Jesse Scalo was never pressured to enter the roofing industry as a career, but admits her father, Jack Scalo — CEO of RC’s 2015 Commercial Roofing Contractor of the Year, Burns & Scalo Roofing, made sure she and her brother spent enough time during the summers growing up around the company yard to understand the value of hard work.
It’s now paying off in several ways as the youngest Scalo is an integral part of the company’s leadership team — spearheading its digital communications efforts, marketing rebrand and prospecting big-time clients for its growing list of roofing and building envelope services.
RC: Tell us about your family’s long history in the roofing business.
JS: Burns & Scalo was established in 1956, and recently celebrated its 60th anniversary, which is something we’re very proud of. Our founders Duke Burns and (grandfather) John Scalo began as a two-man residential roofing company. My father, Jack, took the company to new heights when he started the commercial division and has since developed the company into a multi-state, multi-service group of companies.
Our founders established a fundamental set of values that we still incorporate into our day-to-day business focus.
RC: What type of work does your company do?
JS: The company does primarily commercial roofing work (87 percent), which is a mix of new construction and reroof.
The Scalo Companies employ about 250 people, including a union roofing company called Cuddy Roofing. We pride ourselves on the scale and capabilities of our in-house crews but if we need to subcontract a job, we’ll do whatever it takes to meet the customer’s needs.
RC: What would you say are the most significant achievements or milestones in your career thus far?
JS: So far, I’m most proud of the internal shift I’ve started in the integration of sales, customers service, and marketing. In a space that was very disconnected before, we’ve become very intentional about joining forces in these departments to assist in driving and supporting each other. Each department has a shared goal, which means part of their success is based on the performance of the department they support-like a gear on a bike. I find this integration essential in driving a sales-focused organization.
RC: Do you believe your age gives you an advantage in the roofing business, or has it ever been a hindrance on the jobsite or off?
JS: Certainly. People want to deal with people with experience, especially when making a significant capital commitment — and I don’t blame them. At the same time, I look at it as an advantage. Being underestimated gives you an opportunity to impress your clients and exceed their expectations. Once they understand the level of commitment I take to their account and my willingness to bring in help when I need it, they don’t seem to mind as much.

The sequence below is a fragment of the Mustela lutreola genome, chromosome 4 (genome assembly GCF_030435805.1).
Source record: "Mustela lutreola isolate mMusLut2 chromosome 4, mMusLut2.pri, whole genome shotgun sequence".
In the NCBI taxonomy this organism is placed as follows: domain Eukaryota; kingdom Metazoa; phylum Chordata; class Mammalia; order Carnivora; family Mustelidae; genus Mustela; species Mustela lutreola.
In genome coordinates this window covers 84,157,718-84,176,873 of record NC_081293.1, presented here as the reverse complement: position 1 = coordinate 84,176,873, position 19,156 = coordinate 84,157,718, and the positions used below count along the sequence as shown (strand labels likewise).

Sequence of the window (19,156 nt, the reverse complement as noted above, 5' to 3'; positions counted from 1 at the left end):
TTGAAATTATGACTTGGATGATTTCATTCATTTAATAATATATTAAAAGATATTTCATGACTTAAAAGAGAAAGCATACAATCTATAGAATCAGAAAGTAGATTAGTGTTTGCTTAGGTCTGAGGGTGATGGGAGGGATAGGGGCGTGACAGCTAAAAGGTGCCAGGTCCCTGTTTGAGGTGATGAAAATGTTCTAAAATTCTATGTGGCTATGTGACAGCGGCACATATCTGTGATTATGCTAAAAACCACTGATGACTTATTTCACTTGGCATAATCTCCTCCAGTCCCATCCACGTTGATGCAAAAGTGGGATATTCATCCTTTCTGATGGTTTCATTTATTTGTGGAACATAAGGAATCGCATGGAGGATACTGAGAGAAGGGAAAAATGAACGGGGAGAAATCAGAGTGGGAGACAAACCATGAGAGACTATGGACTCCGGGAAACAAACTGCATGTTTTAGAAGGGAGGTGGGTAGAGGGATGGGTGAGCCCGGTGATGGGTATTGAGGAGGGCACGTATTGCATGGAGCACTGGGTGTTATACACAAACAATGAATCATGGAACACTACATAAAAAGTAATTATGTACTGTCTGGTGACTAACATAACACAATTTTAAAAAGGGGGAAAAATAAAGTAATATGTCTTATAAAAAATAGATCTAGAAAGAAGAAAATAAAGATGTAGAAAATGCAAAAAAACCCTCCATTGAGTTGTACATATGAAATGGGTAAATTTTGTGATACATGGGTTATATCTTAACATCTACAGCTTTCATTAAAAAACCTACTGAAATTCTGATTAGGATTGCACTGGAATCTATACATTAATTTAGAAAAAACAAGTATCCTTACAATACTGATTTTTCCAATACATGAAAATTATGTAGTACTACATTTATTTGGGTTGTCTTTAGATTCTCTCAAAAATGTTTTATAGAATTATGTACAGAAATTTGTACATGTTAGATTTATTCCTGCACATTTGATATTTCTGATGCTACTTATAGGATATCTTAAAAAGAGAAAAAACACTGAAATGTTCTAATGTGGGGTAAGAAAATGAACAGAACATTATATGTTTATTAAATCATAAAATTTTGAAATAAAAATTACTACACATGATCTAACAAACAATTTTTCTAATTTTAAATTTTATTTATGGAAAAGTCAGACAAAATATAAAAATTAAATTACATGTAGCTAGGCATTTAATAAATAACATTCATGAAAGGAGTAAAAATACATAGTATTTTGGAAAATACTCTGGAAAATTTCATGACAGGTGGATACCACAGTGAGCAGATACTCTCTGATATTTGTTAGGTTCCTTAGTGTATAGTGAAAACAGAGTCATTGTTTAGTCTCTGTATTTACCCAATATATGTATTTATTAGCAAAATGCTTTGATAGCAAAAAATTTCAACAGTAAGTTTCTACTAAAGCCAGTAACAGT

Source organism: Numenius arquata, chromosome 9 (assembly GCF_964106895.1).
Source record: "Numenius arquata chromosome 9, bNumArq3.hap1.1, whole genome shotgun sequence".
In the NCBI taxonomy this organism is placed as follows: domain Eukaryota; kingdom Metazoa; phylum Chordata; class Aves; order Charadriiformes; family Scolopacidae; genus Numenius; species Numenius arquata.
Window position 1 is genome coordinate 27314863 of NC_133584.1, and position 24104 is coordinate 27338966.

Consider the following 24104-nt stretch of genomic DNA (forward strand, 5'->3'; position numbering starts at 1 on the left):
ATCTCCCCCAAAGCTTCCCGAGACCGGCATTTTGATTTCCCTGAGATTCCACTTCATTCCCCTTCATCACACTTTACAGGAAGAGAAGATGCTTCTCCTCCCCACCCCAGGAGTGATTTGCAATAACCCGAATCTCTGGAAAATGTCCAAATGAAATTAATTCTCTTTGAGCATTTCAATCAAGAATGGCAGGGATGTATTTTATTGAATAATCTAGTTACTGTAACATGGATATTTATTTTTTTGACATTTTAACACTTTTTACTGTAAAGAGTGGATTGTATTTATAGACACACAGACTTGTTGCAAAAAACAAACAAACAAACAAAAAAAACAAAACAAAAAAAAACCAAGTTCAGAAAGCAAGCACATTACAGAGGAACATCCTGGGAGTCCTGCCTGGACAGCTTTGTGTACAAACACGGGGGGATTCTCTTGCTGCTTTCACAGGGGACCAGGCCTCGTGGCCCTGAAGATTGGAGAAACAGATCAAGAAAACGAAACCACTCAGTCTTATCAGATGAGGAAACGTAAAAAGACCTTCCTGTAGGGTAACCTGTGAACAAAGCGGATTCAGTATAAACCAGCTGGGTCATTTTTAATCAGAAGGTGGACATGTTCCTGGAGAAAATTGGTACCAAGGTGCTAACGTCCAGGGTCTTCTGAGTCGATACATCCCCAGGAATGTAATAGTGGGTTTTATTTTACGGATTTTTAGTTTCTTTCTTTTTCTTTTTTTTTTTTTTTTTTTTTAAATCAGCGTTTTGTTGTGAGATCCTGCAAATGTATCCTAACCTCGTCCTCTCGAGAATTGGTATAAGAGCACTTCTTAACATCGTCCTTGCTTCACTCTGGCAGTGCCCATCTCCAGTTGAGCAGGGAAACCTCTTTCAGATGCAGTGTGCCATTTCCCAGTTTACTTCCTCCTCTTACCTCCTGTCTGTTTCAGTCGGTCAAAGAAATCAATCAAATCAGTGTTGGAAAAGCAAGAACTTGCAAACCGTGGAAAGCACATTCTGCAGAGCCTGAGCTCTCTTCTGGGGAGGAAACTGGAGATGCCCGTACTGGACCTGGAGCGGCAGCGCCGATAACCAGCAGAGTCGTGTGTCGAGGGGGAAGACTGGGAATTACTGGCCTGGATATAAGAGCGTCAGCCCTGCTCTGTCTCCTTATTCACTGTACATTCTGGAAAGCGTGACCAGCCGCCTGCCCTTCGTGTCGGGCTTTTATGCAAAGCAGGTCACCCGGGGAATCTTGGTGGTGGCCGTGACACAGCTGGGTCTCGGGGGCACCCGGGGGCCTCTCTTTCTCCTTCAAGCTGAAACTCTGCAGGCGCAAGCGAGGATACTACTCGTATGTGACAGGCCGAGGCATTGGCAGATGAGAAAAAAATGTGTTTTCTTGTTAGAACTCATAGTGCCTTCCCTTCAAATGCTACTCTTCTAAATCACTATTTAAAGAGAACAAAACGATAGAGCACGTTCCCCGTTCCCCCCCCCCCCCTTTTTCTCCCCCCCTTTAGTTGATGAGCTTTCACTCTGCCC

I think where my age is a disadvantage, I’m very lucky to carry the Scalo name, which is an advantage most people don’t have. I’d never let our company lose a job because of my age or inexperience — at that point I’d pull in assistance from my upper level management to join me in meeting with the client.
RC: What are some specific challenges in your market, and how do you believe your age helped you overcome them?
JS: I think the greatest benefit to approaching challenges in my market at my age is my level of adaptability. I am very anti ‘that’s the way it’s always been done.’ I feel every situation needs to be looked at through the lens of, ‘how can I make this situation better?’ While I respect the knowledge and history of my company and the people that work here, and they do so many things very well, you’ve got to stretch to grow, and young energy like mine can act as a pleasant reminder of that!
I’ve done this a lot in the last few years with personnel, making sure the right people are in the right seats on the bus and not being afraid of looking at that constantly and creatively to find efficiencies and get more out of people. Also, I see this a lot with technology. I recently spent a lot of time getting our sales and estimating team on a software that helps up time manage, measure results, and increase accountability.
My dad always says, “Either you’re green and growing or you’re brown and wilting.” Energy, adaptability, and an openness to learn is what I hope to continue to bring to the table when solving challenges, even when I’m no longer a Young Gun.
RC: What excites you about the future?
JS: My brother John and I are now coming in as third generation potential owners and we take great pride in the fundamental values set into place by our grandfather and Duke Burns. We have a great amount of respect for our dad in carrying those on throughout the growth of our company. I look forward to ensuring the reputation of quality, ethical standards, financial discipline, and community giveback make it to and past the third generation of a Scalo-run business.